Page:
Blog Post B1: Theory of emotive-cognitive embodied-narrative therapy
By Jim Byrne, Doctor of Counselling
2nd June 2021
Principle Number 1 (of 20):
We all begin as babies; and have our babyhood as our lifelong foundation
Hello and welcome to this, the first of twenty blogs about the basic theory of emotive-cognitive embodied-narrative therapy.
We forget our childhood at our peril. Unless we strive to remember our babyhood and childhood developmental experiences, and to “process it into a coherent narrative”, we cannot become fully human.
We are “grownup babies”, with all the scars and boons of our childhood hidden away in the basement of our brain-mind – unless and until we dig it up and make sense of it.
Most modern theorists of counselling psychology and psychotherapy make the mistake of “thinking” about humans as Adults; Adults who “think”, rather than former children who “perceive-feel-think” (or “perfink”) in Parent, Adult and Child-like ways.
In our main book on emotive-cognitive embodied-narrative therapy (E-CENT), I wrote about that problem like this:
“Firstly, I do not make the mistake of extrapolating from adult functioning in order to understand the psychology of human nature. Instead, I begin with the baby in the mother’s womb (where the mother may be more or less stressed, and more or less well nourished, depending upon the actual circumstances of her life). I then move on to the baby post-birth, which is colonized by a carer (normally mother) who may be more or less sensitive to the baby’s signals of comfort and discomfort; more or less responsive to the baby’s needs; and more or less caring. And I also take account of how stressed the mother was, by her life circumstances, even before the baby was conceived. These are the foundations of human emotional and general psychological functioning.” (Page 49 of Lifestyle Counselling and Coaching for the Whole Person, by Jim Byrne, with Renata Taylor-Byrne).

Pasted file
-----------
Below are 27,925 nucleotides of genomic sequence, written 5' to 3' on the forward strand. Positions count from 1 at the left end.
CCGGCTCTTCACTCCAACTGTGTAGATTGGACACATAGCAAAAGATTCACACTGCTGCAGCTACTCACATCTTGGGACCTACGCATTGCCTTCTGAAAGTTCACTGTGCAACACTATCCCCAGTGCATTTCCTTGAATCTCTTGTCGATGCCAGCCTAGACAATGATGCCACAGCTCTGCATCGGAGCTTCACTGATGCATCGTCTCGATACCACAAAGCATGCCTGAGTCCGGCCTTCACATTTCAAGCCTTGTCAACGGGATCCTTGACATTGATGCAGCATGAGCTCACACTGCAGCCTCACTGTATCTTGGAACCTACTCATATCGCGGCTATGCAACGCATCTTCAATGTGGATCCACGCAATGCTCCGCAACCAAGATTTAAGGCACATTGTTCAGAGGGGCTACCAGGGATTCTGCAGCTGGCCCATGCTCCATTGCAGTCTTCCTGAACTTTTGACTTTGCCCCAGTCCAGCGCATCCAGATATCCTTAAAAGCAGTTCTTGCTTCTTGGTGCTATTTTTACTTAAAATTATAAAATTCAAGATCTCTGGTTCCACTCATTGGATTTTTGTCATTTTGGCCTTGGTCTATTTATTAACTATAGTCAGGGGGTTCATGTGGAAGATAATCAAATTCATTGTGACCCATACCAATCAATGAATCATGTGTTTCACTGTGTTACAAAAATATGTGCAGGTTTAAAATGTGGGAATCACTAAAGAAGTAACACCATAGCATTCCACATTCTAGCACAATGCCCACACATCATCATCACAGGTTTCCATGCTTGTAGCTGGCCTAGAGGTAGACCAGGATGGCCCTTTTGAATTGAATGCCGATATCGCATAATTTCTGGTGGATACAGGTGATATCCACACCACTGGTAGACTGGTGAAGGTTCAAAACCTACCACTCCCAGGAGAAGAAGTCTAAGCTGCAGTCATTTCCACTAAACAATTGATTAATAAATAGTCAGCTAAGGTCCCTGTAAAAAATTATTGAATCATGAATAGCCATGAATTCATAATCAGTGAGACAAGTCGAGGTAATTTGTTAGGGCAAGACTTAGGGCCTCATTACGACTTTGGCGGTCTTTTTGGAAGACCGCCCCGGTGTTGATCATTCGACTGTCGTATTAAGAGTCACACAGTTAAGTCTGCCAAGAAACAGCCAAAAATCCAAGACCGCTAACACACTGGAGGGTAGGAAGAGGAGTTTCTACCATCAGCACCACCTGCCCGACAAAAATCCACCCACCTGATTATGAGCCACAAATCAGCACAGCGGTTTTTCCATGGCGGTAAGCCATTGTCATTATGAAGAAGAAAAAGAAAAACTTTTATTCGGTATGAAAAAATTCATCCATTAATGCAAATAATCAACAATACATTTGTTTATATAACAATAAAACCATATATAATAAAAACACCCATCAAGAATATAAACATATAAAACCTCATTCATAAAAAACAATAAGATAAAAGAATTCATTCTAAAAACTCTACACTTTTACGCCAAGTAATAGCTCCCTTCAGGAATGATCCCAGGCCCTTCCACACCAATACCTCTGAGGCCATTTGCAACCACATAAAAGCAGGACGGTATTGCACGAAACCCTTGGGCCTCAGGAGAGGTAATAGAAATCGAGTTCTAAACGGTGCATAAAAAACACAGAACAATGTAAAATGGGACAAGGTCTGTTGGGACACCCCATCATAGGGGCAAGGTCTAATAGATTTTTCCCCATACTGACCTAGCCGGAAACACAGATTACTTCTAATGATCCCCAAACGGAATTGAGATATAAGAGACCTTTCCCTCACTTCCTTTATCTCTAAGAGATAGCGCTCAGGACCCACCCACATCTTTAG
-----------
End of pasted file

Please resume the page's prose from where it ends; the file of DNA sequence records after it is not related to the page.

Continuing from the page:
What are the implications of this, the first principle of emotive-cognitive embodied-narrative therapy?
If you lose sight of your own foundations; or the foundations of those who are closest to you; or of you clients (if you are a counsellor, coach, psychotherapist, etc.), then you will end up dealing with the following false construct:
“The wholly autonomous, wholly conscious, independent, stand-alone, Thinking Adult”.
But no such thing exists!
– You can read more about this subject in the following book: Lifestyle Coaching and Counselling for the Whole Person.***
– Or you can review a range of books linked to the emotive-cognitive perspective, here: ABC Bookstore.***
– Or you can consult one of the co-creators of emotive-cognitive therapy (E-CENT) here: ABC Coaching and Counselling Services.***
That’s all for now.
Dr Jim Byrne, Doctor of Counselling
ABC Coaching and Counselling Services